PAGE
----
“It’s good to talk!” said Bob Hoskins in that famous BT advert from the mid ‘90s. It’s hard to remember that not so long ago the only effective means of communicating with someone remotely was either to use a BT landline or write them a letter.
Now, not only do we have a plethora of telecoms providers, we also have a plethora of media via which we can transmit our messages.
We can use mobile phones or send text messages (SMS). We can send an e-mail or use Facebook or Twitter or MMS and there are probably other methods I haven’t even heard of yet.
Sometimes, however, it’s best simply to go and meet people face-to-face. In the days following the recent local council elections there will have been lots of meetings held behind closed doors in authorities where there was no clear majority group.
Newly-elected councillors will have put some of their differences aside as they argued and debated the best type of coalition to take forward the interests of local people.
Members of the St Margaret’s Church Restoration Project Team from Braemar spent two days last week in beautiful Cromarty, on the Black Isle, meeting local residents who had restored a number of crumbling and disused buildings there, including the East Church, the Old Brewery and the Old Courthouse.
They also met people who had moved into the area and had set up arts and technology based businesses using these old buildings. And what an impressive group they were.
The Braemar Team wanted to learn from them and find out how best to tackle their own project and the opportunity to meet, talk and share ideas proved invaluable. In a very short time the two groups established common ground as they realised how similar were the issues they faced and how much they could benefit by collaborating and sharing.
E-mail addresses and mobile numbers were exchanged and arrangements were made for follow up reciprocal visits later in the summer.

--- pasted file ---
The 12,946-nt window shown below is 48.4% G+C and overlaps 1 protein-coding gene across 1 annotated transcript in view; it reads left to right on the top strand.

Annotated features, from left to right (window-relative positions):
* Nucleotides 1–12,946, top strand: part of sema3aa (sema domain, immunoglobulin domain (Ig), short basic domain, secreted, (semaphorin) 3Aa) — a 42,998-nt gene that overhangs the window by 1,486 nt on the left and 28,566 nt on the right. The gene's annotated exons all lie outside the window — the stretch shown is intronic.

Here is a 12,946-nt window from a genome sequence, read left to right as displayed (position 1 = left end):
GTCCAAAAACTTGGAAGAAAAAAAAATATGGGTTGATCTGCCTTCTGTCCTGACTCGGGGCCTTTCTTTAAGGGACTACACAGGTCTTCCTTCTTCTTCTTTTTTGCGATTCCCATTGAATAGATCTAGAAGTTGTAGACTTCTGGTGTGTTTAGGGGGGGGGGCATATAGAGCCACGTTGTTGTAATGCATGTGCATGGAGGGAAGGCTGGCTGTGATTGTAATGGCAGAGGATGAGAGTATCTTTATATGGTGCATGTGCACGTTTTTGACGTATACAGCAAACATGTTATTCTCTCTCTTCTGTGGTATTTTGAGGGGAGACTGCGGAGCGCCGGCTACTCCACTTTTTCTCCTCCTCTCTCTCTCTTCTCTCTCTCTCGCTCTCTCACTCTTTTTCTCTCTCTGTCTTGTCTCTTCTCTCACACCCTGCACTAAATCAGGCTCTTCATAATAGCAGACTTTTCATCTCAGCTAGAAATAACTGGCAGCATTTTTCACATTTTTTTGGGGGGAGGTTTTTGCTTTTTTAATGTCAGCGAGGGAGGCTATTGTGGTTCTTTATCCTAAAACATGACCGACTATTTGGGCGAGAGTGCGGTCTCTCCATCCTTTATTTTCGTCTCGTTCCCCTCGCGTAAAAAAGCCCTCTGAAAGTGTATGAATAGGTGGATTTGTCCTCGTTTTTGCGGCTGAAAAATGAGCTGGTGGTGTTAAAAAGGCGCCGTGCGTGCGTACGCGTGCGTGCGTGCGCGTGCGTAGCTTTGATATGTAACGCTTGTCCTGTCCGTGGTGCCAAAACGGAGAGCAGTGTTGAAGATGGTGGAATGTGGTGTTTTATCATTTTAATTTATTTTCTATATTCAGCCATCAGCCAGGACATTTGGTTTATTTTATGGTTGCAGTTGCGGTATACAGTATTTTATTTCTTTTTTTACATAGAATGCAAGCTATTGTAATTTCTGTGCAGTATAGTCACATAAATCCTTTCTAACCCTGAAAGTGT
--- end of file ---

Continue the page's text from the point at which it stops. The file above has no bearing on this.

Recently, board and staff members from both the Cairngorms and Loch Lomond and The Trossachs National Park Authorities met in Perth to share experiences and ideas for future work in Scotland’s two National Parks.
The parks are very different. One is based around Scotland’s largest body of water and is within easy reach of the country’s largest conurbation. The other is based around the wildest mountain range in the United Kingdom and is remote from any large centre of population.
Both parks have been set up very differently from the outset but their boards face similar challenges in delivering ambitious programmes of development with diminishing resources.
Both are charged with the responsibility of addressing simultaneously the four major aims of providing conservation, sustainability, enjoyment and economic growth.
These can at times appear to come into direct conflict with one another. There is then considerable benefit to be gained from sharing and collaborating in areas of common interest.
The two boards are now putting the finishing touches to their new National Park Plans, which will set their priorities and govern their work for the next five years.
In the Cairngorms, we have entitled ours the Cairngorms National Park Partnership Plan to emphasise the fact that the plan has emerged as the result of many conversations with our partner organisations and with the people who live in the Park. The Plan is not owned by the CNPA but by all who have an interest in the Park and who share in the responsibility for its delivery.
The plan will now be submitted to the Scottish Environment Minister for his approval and we hope that sometime in June the two National Park plans can be launched simultaneously to emphasise to the public the importance of protecting these very special places.
We also hope that people in the Parks will see that their ideas and their concerns have been acknowledged and will be addressed.
Yes Bob, it’s good to talk, but it’s even better to listen.
By Brian Wood, CNPA